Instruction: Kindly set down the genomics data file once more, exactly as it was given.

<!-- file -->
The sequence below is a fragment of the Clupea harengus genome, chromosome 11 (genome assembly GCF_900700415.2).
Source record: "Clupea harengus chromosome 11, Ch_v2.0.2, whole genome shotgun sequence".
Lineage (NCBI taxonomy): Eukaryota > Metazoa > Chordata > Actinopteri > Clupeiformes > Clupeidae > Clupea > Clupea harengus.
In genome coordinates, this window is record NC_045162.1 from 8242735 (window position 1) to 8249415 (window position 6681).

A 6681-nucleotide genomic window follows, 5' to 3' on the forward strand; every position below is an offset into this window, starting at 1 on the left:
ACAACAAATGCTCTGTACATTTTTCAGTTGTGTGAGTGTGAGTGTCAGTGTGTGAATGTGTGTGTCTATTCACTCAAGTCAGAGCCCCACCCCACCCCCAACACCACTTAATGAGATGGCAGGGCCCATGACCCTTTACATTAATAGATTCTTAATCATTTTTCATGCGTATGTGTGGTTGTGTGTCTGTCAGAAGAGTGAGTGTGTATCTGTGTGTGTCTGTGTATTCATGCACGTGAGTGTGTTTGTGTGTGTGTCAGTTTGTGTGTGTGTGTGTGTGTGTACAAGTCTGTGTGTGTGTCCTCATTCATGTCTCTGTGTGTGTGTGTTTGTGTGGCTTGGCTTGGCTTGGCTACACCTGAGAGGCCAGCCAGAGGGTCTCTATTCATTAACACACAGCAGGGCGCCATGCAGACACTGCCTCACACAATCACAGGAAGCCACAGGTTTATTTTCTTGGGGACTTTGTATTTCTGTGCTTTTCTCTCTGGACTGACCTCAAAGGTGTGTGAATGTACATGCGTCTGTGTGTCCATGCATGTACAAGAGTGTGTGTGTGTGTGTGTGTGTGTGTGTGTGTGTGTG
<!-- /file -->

The sequence below is a fragment of the Clupea harengus genome, chromosome 11 (genome assembly GCF_900700415.2).
Source record: "Clupea harengus chromosome 11, Ch_v2.0.2, whole genome shotgun sequence".
Lineage (NCBI taxonomy): Eukaryota > Metazoa > Chordata > Actinopteri > Clupeiformes > Clupeidae > Clupea > Clupea harengus.
In genome coordinates, this window is record NC_045162.1 from 8242735 (window position 1) to 8249415 (window position 6681).

A 6681-nucleotide genomic window follows, 5' to 3' on the forward strand; every position below is an offset into this window, starting at 1 on the left:
ACAACAAATGCTCTGTACATTTTTCAGTTGTGTGAGTGTGAGTGTCAGTGTGTGAATGTGTGTGTCTATTCACTCAAGTCAGAGCCCCACCCCACCCCCAACACCACTTAATGAGATGGCAGGGCCCATGACCCTTTACATTAATAGATTCTTAATCATTTTTCATGCGTATGTGTGGTTGTGTGTCTGTCAGAAGAGTGAGTGTGTATCTGTGTGTGTCTGTGTATTCATGCACGTGAGTGTGTTTGTGTGTGTGTCAGTTTGTGTGTGTGTGTGTGTGTGTACAAGTCTGTGTGTGTGTCCTCATTCATGTCTCTGTGTGTGTGTGTTTGTGTGGCTTGGCTTGGCTTGGCTACACCTGAGAGGCCAGCCAGAGGGTCTCTATTCATTAACACACAGCAGGGCGCCATGCAGACACTGCCTCACACAATCACAGGAAGCCACAGGTTTATTTTCTTGGGGACTTTGTATTTCTGTGCTTTTCTCTCTGGACTGACCTCAAAGGTGTGTGAATGTACATGCGTCTGTGTGTCCATGCATGTACAAGAGTGTGTGTGTGTGTGTGTGTGTGTGTGTGTGTGTGTG